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Home: The Toast

images-1The Toast’s last literary pilgrimage was to Haworth, home of Wuthering Heights.

There’s a line in one of my favorite fantasy novels, Pamela Dean’s The Whim of the Dragon, which I think about all the time. Ted, one of the main characters, is contemplating the Secret Country, the fantasy land that he and his sister and cousins have found themselves in – which they may or may not have made up – and he realizes something. “The Secret Country was smoothed to the contours of his mind (or they to it.)”

“Smoothed to the contours of his mind.” That’s how I feel about my favorite books, the ones I go back to over and over again. They dig in to my brain and carve out their own space, one I can visit whenever I reread them, or even when I just think about them. But that space isn’t visual. When I revisit the world of The Secret Country trilogy, I don’t walk along its paths or through the halls of its castle. I’m not a visual reader; rarely do I see a movie playing when I read something. It’s the words themselves, the shape and rhythm of them, which imprint on me. It takes a special writer to put pictures in my head.

Susan Cooper is one of them. I first read her five-book series, The Dark is Rising sequence, in elementary school, after Narnia, I think, but before Harry Potter. This may be one of the reasons that as much as I love Harry, my heart belongs to Susan Cooper’s Will Stanton and Bran Davies, and Simon and Jane and Barney Drew, and Merriman Lyon, and the beautiful bits of the United Kingdom where the epic struggle between the forces of the Dark and the Light took place.

In spring 2011, I’d graduated college and been working for nearly a year. For the first time in my life I had a little money saved and vacation days to burn, so I decided to take a trip to the UK. I knew I wanted to spend time in London, where I’d studied abroad, and because of The Dark is Rising books, Wales was also high on my list. I hoped to see Cadair Idris, the mountain that plays a central role in Cooper’s The Grey King, and lucky for me, there was a hostel in nearby Corris. I booked flights and rooms, bought train tickets, told friends that I was coming, and at the beginning of July, I got on a plane.

I arrived in Machynlleth, Wales on a beautiful Sunday afternoon. From the train station I took a taxi up the nearly six miles of winding, climbing road to Corris. I left my bags at the hostel and went out to explore. I wandered past little cottages and up along the road that ran the length of the valley the town was nestled in. Looking down at the houses, I almost felt as if I was on one of the Old Ways that are crucial in the books, those nearly-forgotten roads and paths with history and latent magical power.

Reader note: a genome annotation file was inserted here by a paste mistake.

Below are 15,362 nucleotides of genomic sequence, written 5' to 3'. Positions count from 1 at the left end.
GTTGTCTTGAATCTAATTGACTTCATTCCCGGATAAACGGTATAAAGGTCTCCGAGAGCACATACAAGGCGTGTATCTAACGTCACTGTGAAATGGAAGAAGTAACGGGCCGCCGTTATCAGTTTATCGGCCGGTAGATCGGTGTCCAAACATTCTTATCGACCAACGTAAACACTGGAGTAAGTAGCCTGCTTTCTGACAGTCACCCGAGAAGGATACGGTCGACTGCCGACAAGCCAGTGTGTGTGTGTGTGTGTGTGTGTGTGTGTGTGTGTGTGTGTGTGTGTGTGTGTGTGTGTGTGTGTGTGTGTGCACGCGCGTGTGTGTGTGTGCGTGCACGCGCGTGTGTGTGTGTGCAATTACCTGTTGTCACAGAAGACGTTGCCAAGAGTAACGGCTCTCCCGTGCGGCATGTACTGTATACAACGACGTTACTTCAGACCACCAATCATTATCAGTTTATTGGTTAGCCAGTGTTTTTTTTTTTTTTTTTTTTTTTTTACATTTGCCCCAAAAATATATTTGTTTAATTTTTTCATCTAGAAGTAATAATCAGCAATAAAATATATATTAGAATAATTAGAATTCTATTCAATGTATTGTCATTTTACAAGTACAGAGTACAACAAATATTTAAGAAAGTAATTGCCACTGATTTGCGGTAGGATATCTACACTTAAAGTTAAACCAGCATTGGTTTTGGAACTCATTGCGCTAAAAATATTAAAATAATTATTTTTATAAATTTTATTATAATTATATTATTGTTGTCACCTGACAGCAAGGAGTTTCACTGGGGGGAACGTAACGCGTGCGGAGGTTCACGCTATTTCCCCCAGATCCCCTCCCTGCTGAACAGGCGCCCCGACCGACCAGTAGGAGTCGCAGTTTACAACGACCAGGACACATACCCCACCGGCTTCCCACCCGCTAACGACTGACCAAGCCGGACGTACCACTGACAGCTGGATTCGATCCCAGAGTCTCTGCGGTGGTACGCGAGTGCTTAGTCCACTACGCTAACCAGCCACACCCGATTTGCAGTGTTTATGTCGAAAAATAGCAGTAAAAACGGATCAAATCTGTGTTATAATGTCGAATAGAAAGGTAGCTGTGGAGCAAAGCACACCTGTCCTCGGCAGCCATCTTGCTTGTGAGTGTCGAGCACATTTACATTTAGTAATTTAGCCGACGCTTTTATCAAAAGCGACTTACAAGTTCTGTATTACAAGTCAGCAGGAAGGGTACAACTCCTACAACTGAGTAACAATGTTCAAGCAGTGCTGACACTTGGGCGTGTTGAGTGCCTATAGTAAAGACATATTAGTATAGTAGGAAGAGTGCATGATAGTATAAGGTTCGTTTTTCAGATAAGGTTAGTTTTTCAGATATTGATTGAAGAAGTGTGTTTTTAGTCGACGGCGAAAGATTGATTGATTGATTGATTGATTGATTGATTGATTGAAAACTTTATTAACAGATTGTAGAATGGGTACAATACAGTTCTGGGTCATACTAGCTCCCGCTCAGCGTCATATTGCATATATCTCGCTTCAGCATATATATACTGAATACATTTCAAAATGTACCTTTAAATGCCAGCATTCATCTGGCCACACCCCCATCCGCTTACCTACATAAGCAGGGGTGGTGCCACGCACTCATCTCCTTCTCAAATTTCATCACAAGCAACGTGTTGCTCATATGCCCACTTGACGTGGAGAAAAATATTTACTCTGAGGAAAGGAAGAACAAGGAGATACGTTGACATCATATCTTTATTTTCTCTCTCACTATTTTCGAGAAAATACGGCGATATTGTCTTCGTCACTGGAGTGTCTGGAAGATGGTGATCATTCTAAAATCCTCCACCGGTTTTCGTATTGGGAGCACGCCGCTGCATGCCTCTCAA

Corris from the path

Looking down at Corris from the path along the valley

Back at the hostel I met a pair of German travelers who were planning to drive over to Cadair Idris the next day, and they offered to take me with them. I was grateful, since it would’ve been a long walk along a major road to get there – not a great idea if I was hoping to climb the mountain at the end of it! From what I’d read, the climb only required hiking along a path and steps, not actual rock climbing. Hiking I could handle.

Cadair Idris is part of Snowdonia National Park. Tons of walkers and hikers climb it every year. At the hostel they told us that school trips with small children go up all the time. Cadair is apparently translated as “chair”, making this the “chair of Idris” and Wikipedia tells me there are a couple guys named Idris it could refer to. One is a giant. The other is Idris ap Gwyddno, a prince who may have bested the Irish in battle on the mountain. I’m not sure if one of them was the inspiration for the Grey King, the malevolent great figure of the Dark who inhabits the mountain unseen and influences what happens nearby in Susan Cooper’s story, but either way the mountain is steeped in legend, both historical and fictional.

Beginning of Cadair Idris climb

The start of the hike up Cadair Idris

The next afternoon we drove along the twisty roads and parked at the base of the mountain. After twenty minutes of huffing and puffing up a stone staircase through the trees, I gave up. I was wearing sandals and too many layers, and carrying too much stuff, but the main problem was my companions. They were just too darn fast! The sign at the mountain said the full circuit hike took, on average, five hours to complete. These guys did it in four.